Is it Legal to Handwrite a Will in Minnesota if You Get it Notarized?

By A.L. Kennedy

A handwritten will may also be known as a holographic or olographic will. Some states recognize a handwritten will as valid even if it is not witnessed. In Minnesota, however, all wills must be in writing, signed by the testator and witnessed by at least two people who meet the minimum requirements for witnesses under Minnesota law. Without two witnesses, a handwritten will is not valid even if it is notarized, according to the Minnesota Probate Code.

A handwritten will may also be known as a holographic or olographic will. Some states recognize a handwritten will as valid even if it is not witnessed. In Minnesota, however, all wills must be in writing, signed by the testator and witnessed by at least two people who meet the minimum requirements for witnesses under Minnesota law. Without two witnesses, a handwritten will is not valid even if it is notarized, according to the Minnesota Probate Code.

Format

Minnesota law requires wills to be in writing, according to Minnesota Statutes Section 524.2-502. A Minnesota will may be typed or handwritten. The will must also be made by someone who is at least 18 years old, and has the mental capacity to understand that he has made a will and to whom it leaves his property.

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Signing and Witnessing

The will must be signed by the testator, or person who made the will. If the testator is unable to sign his own will, he may instruct someone else to sign for him in his conscious presence, according to Minnesota Statues Section 524.2-502. Each of the two witnesses must sign the will after having either seen the testator sign it or witnessed the testator acknowledging that he had signed his own will. No Minnesota will is valid -- even if it is notarized -- without valid signatures from at least two witnesses.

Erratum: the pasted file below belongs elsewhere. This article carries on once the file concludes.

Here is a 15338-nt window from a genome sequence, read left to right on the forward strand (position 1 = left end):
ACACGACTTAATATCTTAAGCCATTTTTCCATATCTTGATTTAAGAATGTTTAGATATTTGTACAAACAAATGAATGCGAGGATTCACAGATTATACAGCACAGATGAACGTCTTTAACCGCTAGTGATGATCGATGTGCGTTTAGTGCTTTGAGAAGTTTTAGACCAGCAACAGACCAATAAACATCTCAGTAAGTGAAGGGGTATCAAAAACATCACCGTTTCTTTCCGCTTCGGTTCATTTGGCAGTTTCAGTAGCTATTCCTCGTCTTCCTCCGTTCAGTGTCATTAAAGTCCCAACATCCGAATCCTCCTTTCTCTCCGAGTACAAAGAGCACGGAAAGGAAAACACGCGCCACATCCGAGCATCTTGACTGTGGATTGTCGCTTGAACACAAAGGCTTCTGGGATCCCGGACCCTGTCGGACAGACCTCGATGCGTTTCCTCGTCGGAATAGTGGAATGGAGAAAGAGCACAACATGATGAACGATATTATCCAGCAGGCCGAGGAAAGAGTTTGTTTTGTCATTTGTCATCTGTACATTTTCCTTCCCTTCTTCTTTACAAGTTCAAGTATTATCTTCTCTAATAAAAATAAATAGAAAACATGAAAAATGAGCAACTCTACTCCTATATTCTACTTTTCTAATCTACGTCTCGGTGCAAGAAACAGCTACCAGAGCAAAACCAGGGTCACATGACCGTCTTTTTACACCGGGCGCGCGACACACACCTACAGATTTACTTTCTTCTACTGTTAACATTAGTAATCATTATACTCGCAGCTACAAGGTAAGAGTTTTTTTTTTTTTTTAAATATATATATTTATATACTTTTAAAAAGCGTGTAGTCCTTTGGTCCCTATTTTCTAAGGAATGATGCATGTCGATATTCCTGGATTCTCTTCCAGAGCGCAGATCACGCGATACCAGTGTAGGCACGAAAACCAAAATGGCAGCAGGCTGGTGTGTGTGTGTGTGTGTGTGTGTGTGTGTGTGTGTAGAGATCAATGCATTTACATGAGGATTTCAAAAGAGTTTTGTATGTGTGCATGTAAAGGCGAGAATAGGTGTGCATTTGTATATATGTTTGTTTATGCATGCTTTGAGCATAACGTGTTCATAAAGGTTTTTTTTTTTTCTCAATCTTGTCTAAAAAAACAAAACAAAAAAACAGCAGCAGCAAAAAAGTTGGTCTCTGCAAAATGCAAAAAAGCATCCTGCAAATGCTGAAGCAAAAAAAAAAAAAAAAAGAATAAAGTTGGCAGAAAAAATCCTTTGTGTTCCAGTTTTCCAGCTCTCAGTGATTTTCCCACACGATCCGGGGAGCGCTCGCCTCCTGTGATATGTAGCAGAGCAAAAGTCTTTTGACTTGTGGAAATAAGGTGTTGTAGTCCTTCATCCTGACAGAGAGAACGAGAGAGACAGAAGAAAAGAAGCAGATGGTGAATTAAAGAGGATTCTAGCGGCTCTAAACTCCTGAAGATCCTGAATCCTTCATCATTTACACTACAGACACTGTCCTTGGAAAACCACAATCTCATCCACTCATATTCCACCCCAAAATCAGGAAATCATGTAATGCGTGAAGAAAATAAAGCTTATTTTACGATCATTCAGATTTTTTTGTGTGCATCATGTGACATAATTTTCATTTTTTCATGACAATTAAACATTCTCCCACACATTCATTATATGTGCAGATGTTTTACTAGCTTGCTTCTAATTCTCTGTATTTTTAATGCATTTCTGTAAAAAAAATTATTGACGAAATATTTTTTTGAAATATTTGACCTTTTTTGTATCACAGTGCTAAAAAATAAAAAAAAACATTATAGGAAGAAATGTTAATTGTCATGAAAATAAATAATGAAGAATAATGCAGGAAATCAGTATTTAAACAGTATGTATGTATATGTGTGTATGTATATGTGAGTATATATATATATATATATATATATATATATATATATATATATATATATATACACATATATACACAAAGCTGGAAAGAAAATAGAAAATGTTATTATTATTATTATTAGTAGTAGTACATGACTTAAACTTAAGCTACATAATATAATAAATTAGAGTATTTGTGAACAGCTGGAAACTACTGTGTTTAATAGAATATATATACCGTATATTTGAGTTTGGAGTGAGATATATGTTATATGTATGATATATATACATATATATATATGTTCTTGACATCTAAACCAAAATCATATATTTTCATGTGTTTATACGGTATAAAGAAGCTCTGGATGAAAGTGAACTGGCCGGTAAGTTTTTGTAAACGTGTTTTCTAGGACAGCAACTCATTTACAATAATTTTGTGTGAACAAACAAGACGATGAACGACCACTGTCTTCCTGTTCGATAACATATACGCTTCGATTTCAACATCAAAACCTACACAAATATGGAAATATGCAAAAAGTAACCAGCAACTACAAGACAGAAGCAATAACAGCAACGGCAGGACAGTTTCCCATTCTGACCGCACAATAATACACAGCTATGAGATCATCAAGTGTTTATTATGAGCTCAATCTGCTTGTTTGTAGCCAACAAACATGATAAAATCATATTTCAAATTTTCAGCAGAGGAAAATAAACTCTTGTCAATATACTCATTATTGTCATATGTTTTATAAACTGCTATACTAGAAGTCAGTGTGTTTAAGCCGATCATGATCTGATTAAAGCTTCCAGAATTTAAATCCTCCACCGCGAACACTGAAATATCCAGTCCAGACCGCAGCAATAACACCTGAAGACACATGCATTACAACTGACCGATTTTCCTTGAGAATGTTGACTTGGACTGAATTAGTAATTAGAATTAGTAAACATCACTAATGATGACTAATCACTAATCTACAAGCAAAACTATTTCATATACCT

Notarization

Having a Minnesota will notarized is not necessary to make the will valid, nor is it enough to make the will valid. However, a notarization is useful if you want to make a self-proving will. According to Minnesota Statutes Section 524.2-504, a will that includes notarized and sworn statements from the testator and witnesses is "self-proving," meaning that the probate court will accept it without requiring the witnesses to testify that they signed the will.

Exception

Minnesota does not have an exception for holographic wills, meaning that a handwritten will made in the state must still be witnessed to be valid. However, a Minnesota probate court may recognize a handwritten will that is not witnessed, if that will was made in a state that accepts holographic wills, according to Minnesota Statutes Section 524.2-506. In order to be valid, the out-of-state will must have been legally made under the laws in effect at the time it was made in the other state. If that other state required a handwritten will to be notarized, a Minnesota probate court will uphold that requirement.

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